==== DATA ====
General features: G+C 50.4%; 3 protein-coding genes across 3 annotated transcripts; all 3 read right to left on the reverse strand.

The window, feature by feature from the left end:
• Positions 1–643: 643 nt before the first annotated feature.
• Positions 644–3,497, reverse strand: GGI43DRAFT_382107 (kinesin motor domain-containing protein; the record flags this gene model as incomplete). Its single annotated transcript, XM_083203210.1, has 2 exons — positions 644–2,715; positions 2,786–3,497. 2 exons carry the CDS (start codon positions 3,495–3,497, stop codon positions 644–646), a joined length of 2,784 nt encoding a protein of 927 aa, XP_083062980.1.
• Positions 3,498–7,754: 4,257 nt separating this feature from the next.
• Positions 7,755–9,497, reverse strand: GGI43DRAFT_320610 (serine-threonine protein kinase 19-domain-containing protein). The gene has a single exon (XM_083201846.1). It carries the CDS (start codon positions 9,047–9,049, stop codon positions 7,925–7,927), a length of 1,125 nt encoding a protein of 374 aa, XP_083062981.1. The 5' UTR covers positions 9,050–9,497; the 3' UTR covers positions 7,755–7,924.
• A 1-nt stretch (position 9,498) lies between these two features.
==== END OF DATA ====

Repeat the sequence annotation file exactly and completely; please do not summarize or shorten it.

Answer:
General features: G+C 50.4%; 3 protein-coding genes across 3 annotated transcripts; all 3 read right to left on the reverse strand.

The window, feature by feature from the left end:
• Positions 1–643: 643 nt before the first annotated feature.
• Positions 644–3,497, reverse strand: GGI43DRAFT_382107 (kinesin motor domain-containing protein; the record flags this gene model as incomplete). Its single annotated transcript, XM_083203210.1, has 2 exons — positions 644–2,715; positions 2,786–3,497. 2 exons carry the CDS (start codon positions 3,495–3,497, stop codon positions 644–646), a joined length of 2,784 nt encoding a protein of 927 aa, XP_083062980.1.
• Positions 3,498–7,754: 4,257 nt separating this feature from the next.
• Positions 7,755–9,497, reverse strand: GGI43DRAFT_320610 (serine-threonine protein kinase 19-domain-containing protein). The gene has a single exon (XM_083201846.1). It carries the CDS (start codon positions 9,047–9,049, stop codon positions 7,925–7,927), a length of 1,125 nt encoding a protein of 374 aa, XP_083062981.1. The 5' UTR covers positions 9,050–9,497; the 3' UTR covers positions 7,755–7,924.
• A 1-nt stretch (position 9,498) lies between these two features.